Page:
[nyc & woodstock ny]
intro’d to Robert via crazywise (doc)
31 min – robert thurman:one of the problems in this industrial society.. is that the so called normal people.. they don’t want to admit that they’re psychotic.. actually.. this is.. we live in a psychotic society..i’m sorry..we do ..and what is meant by psychotic.. out of touch with reality..
1:14 – robert: what helps all of us stay well.. well it’s shelter and exercise.. good food.. meaning in life.. socialization.. and that immediately brings a sense of optimism.. that you can recover from that.. with the right sort of environmental care..
*how do we as a society provide those things to people.. how do we build up that foundation and not just put a bandaid over it .. but to really build a healthier society for ourselves..
(mind: agency/mindfulness/purpose/meaning; body: housing/exercise/nutrition/sleep/hope; spirit: community/connection-to-nature/spirituality;)
*like this.. let’s try it.. let’s just see..
adding page a few days after watching it.. because of this tweet about understanding interconnectedness:
“When you understand interconnectedness, it makes you more afraid of hating than of dying.”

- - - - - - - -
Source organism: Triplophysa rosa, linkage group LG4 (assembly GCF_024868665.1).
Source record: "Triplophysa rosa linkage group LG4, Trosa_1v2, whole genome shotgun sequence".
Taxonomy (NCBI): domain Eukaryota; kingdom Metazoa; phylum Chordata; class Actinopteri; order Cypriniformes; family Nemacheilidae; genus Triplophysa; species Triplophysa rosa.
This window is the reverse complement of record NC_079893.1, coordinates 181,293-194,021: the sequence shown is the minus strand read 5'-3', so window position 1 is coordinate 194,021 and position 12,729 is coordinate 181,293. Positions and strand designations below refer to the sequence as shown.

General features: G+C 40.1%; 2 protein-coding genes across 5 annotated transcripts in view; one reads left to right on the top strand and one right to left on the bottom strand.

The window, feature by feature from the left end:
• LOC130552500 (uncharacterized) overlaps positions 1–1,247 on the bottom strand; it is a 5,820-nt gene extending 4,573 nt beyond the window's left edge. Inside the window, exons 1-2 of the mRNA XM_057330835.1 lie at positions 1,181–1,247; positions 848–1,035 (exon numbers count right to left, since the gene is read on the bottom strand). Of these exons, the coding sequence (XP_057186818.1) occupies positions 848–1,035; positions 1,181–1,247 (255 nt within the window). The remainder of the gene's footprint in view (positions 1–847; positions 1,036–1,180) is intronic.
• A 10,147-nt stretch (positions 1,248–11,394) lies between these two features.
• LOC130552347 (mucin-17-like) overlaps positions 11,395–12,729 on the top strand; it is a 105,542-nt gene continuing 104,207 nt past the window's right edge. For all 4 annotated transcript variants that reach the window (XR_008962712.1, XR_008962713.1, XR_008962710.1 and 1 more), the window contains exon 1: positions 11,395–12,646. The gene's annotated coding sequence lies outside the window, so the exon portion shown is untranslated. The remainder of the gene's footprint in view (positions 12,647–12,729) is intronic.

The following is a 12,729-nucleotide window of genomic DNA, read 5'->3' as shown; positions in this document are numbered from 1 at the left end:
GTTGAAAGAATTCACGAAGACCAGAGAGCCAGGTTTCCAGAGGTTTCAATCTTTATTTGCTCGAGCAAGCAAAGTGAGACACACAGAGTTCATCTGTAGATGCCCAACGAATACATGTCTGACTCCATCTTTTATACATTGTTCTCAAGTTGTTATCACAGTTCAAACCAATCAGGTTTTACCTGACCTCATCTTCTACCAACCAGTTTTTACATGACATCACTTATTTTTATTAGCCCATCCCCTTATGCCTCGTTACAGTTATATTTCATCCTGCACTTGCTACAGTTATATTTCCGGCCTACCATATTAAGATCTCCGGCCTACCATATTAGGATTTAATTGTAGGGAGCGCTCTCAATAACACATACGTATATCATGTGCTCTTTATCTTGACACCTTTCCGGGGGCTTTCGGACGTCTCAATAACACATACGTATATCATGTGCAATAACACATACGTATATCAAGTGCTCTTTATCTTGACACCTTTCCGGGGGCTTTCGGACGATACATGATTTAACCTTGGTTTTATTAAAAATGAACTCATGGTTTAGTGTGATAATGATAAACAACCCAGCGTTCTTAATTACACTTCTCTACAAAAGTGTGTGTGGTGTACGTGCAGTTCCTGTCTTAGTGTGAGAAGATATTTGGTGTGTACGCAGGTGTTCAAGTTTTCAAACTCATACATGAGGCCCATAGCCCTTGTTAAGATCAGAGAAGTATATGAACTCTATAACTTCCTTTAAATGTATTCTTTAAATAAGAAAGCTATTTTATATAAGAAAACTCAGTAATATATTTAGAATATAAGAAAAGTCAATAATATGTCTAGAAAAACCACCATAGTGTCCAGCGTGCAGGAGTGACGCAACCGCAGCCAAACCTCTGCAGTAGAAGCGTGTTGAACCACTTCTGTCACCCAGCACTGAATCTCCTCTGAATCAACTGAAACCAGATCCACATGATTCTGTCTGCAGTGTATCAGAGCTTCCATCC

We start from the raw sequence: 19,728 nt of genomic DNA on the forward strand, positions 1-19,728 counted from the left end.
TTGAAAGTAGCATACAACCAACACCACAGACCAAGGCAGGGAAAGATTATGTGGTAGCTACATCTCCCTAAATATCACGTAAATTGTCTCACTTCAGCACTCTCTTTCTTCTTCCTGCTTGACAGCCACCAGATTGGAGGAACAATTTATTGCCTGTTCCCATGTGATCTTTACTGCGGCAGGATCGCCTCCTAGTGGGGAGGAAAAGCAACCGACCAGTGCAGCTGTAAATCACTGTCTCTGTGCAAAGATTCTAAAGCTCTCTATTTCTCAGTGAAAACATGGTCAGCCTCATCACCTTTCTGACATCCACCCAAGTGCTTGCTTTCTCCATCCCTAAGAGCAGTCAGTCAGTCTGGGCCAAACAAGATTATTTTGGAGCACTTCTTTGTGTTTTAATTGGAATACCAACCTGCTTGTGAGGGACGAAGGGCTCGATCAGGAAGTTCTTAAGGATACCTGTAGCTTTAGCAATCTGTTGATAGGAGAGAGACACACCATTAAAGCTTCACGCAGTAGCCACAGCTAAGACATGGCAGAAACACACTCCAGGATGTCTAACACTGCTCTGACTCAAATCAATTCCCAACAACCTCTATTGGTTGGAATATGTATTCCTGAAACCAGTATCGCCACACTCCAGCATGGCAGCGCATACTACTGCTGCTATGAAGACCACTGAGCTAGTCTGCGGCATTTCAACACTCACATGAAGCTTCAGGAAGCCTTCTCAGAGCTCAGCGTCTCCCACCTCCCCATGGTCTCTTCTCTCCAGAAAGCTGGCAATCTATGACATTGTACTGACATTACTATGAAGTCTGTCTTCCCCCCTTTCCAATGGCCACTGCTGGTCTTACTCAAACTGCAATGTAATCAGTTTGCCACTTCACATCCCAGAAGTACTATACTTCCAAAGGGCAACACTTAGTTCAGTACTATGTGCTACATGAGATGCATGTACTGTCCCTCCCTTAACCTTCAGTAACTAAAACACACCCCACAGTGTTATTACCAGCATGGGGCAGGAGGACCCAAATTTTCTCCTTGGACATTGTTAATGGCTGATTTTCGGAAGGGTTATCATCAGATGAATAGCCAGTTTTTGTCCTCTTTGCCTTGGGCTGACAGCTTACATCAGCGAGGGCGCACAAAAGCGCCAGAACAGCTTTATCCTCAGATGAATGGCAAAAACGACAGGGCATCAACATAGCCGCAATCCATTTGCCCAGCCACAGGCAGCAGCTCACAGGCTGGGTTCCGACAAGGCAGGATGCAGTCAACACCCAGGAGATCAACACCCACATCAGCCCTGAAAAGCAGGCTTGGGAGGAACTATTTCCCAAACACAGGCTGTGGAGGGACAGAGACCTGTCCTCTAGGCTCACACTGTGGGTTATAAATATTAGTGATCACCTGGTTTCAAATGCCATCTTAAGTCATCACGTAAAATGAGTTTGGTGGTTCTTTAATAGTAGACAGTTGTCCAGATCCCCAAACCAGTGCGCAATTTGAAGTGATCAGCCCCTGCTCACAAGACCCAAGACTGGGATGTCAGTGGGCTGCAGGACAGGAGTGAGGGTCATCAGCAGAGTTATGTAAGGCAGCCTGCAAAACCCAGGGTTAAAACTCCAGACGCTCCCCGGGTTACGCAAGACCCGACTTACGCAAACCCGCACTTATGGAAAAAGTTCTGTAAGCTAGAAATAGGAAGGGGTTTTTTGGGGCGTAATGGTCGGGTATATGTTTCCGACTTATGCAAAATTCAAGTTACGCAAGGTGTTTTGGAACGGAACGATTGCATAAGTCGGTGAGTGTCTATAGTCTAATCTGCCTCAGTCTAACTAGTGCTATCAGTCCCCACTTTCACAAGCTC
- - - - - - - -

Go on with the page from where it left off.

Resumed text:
– Robert A. F. Thurman
Original Tweet: https://twitter.com/annegalloway/status/843566898822316032
2006 tedsalon – we can be buddhas
3 min – what compassion is .. is where it will become intolerable for us.. totally intolerable.. that we sit here in comfort/pleasure.. enjoying the life of the mind or whatever it is.. and there are people who are just riddled with disease and they cannot have a bite of food and they have no place.. they’re being brutalized by some terrible person.. and so forth.. it just becomes intolerable.. with all of us knowing everything.. that we’re all.. we’re kind of forced by technology to become buddhas or something.. to become enlightened.. and of course.. we’d all be deeply diappointed..when we do.. because we think .. we sort of think that because we are kind of tired of what we do..a little bit tired.. we do suffer.. we do enjoy our misery .. we distract ourselves..by running around somewhere.. but basically we all have this common misery that we’re stuck inside our skins.. and everyone else is out there.. and occasionally we get together with another person stuck in their skin and the two of us enjoy each other.. and each one tries to get out of their own.. and ultimately it fails of course.. and then we’re back into this thing.. because the ego’s perception.. and from buddha’s pov.. misperception.. is that what we are is what is inside our skin.. and it’s inside and outside.. self and other.. and other is very diff .. and everyone here is unfortunately carrying that habitual perception.. little bit.. right?
5 min – if it’s us all alone and everybody else is diff.. puts us in a difficult situation.. who is it who’s going to get enough attention from the world..
6 min – compassion comes.. where you suprisingly discover.. you lose yourself in some way..thru art/meditation/understanding..knowledge.. knowing that you have no such boundary.. knowing your interconnectedness with other beings..
you can experience yourself as the other beings.. when you see thru the delusion of being separated from them..